UCSD Health offers treatment for urinary tract cancer that could prevent dialysis and kidney transplant

In September, the first round of a new treatment for low-grade upper tract urothelial cancer (LG-UTUC) was completed for a patient at UC San Diego Health.

Doctors at UCSD Health are now administering Jelmyto, the first drug approved by the Food and Drug Administration for LG-UTUC. Jelmyto is a combination of mitomycin, an established chemotherapy drug, and hydrogel, a water-soluble polymer developed for use in humans. This particular hydrogel is a liquid when cold, but a gel at body temperature, allowing doctors to deliver the cold medication in liquid form through a catheter. The drug then solidifies into a gel and stays in the treatment area for 4-6 hours.

LG-UTUC is a subtype of upper tract urothelial cancer that is less likely to spread to other parts of the body. Although metastasis, the spread of cancer in the body, is usually not a problem for this type of cancer, it can still cause problems in the urogenital tract by blocking the flow of urine.

These tumors are found in the epithelium of the kidneys and ureter, the tubes connecting the kidneys to the bladder. The standard of care for these tumors is often radical nephroureterectomy, which involves removing the kidney, ureter, and part of the bladder. Although there are alternative treatments to save the kidneys, such as endoscopic tumor removal – the removal of a tumor using a small camera – the urogenital tract is complex, which makes this difficult procedure.

In addition, each of these treatment methods – RNU and endoscopic tumor removal – has associated risks. URN is associated with long-term decreased kidney function and the development of chronic kidney disease, which is a risk factor for hospitalization, heart disease, and death. Endoscopic tumor removal has higher cancer recurrence rates than RNU.

Dr. Aditya Bagrodia, associate professor of urology and head of genitourinary oncology at UCSD Health, praised the work of UCSD health workers in making this treatment possible.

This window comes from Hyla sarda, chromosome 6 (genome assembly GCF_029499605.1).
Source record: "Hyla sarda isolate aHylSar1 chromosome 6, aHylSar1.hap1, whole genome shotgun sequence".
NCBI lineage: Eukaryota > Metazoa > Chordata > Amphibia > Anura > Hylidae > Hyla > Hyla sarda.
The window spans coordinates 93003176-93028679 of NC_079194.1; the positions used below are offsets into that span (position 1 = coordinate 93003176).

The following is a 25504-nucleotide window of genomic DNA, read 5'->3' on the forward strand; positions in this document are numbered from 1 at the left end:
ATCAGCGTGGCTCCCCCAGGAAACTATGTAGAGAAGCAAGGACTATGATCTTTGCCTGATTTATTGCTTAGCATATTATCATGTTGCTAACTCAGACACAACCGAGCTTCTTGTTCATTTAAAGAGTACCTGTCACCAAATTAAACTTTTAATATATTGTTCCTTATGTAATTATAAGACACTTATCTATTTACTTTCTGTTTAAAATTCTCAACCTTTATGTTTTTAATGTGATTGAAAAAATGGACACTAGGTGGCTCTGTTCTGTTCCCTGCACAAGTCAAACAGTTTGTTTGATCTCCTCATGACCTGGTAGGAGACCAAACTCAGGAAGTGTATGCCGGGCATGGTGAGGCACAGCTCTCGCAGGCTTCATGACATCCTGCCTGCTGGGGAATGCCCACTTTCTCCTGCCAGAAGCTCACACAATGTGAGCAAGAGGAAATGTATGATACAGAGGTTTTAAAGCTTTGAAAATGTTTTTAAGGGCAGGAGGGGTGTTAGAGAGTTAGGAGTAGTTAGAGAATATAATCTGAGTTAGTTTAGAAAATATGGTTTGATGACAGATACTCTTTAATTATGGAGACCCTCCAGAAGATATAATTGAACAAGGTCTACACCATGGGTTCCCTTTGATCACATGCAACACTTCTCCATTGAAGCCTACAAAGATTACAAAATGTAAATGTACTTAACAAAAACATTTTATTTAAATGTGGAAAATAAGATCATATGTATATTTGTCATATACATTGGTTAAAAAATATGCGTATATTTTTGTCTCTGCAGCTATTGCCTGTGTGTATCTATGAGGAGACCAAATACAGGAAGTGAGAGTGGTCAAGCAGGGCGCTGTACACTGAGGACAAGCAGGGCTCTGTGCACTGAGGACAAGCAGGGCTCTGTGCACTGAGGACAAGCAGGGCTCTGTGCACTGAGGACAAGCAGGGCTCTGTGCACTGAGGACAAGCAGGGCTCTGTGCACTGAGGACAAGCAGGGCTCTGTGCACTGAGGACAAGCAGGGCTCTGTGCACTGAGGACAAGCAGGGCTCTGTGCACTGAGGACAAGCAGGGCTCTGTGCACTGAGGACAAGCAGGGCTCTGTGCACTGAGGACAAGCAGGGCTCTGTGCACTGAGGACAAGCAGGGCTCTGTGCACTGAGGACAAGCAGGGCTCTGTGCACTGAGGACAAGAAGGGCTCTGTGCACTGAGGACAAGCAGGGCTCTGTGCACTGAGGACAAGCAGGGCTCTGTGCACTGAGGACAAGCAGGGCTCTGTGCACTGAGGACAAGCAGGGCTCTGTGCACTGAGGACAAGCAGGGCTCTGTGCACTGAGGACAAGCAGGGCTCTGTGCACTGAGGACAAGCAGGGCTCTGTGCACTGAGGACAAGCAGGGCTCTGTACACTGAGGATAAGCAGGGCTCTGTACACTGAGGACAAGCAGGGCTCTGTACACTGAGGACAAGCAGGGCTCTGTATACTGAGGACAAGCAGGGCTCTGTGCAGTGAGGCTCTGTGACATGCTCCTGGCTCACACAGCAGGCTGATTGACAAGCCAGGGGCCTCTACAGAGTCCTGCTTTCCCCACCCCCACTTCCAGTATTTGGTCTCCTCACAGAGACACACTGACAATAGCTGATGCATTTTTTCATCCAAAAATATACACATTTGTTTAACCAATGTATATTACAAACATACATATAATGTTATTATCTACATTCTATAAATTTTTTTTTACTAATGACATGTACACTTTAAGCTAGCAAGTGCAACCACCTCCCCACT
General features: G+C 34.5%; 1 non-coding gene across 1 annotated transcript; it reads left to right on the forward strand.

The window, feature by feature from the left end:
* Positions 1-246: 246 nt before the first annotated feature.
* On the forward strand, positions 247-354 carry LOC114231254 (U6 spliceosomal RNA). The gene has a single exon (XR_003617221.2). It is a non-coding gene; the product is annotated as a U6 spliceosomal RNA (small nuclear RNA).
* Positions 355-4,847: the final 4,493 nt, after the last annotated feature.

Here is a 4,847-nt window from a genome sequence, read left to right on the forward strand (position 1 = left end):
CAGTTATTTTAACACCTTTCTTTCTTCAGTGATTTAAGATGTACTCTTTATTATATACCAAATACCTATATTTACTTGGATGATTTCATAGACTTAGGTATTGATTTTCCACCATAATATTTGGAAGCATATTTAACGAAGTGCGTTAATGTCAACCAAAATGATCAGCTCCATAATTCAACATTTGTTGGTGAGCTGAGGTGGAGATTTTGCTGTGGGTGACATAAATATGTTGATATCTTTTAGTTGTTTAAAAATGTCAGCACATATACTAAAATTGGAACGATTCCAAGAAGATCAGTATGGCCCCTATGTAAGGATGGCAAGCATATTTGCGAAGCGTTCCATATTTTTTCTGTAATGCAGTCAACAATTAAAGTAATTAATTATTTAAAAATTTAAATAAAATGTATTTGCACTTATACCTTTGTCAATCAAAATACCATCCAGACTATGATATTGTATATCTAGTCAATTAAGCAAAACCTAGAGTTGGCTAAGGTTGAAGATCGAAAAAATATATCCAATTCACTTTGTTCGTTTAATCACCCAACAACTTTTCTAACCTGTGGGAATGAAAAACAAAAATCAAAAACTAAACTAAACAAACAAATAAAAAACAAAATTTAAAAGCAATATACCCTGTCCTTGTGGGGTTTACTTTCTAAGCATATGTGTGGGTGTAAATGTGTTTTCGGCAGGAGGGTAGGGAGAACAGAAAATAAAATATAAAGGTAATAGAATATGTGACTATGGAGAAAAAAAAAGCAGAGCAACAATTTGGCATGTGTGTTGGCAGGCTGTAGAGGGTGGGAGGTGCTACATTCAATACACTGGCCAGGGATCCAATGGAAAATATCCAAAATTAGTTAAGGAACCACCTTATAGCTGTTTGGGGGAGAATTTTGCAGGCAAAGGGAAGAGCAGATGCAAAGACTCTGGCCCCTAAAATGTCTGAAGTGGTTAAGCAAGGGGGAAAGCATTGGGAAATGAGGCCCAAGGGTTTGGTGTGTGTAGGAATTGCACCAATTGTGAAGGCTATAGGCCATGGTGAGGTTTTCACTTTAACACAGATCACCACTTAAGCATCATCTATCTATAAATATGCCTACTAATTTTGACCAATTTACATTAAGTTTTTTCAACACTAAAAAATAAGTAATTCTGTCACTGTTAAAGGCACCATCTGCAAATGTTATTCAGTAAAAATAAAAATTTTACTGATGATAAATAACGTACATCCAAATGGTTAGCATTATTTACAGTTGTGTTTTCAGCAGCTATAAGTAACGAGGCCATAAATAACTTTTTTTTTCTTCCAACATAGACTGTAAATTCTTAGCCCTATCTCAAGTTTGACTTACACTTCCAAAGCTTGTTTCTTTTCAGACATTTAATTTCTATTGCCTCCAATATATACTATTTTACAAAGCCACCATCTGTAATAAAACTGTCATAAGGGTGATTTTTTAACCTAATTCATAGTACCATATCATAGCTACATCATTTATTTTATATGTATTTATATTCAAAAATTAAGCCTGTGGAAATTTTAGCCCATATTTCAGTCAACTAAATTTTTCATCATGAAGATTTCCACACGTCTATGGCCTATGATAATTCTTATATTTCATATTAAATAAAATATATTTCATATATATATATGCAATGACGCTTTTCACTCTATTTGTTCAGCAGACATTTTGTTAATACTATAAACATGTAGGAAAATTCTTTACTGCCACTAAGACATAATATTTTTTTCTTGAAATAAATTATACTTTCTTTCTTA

Bagrodia noted, “The required coordination of the cancer center, pharmacy, operating room, and urology administrative staff and the Herculean efforts of each of these parties is what makes this possible. a lot of work, but it is worth it for our patients.

According to Jelmyto’s website, the drug has been shown to be remarkably effective, as “58% of patients saw their tumors disappear after treatment with Jelmyto”, and one year after treatment, the majority of patients whose tumors disappeared were still cancer free. The effectiveness of Jelmyto makes endoscopic tumor removal using Jelmyto a more viable alternative to RNU.

Jelmyto is a great option for patients because it offers LG-UTUC patients the chance to preserve one of their kidneys. This further prevents other complications associated with kidney ablations such as dialysis, kidney transplant, and kidney disease.

While it’s too early to tell how effective the treatment will be for patients at UCSD Health, Bagrodia is “optimistic that our patients will do well.”

Jelmyto was approved for use by the FDA in April 2020, but the rarity of the disease and an intensive drug administration schedule delayed its use at UCSD. According to the FDA, 6,000 to 8,000 cases of LG-UTUC are diagnosed each year in the United States. UTUC affects approximately 2 people per 100,000 people each year, and LG-UTUC accounts for 30% of UTUC patients.

Illustration by Allen Chen for the UCSD Guardian

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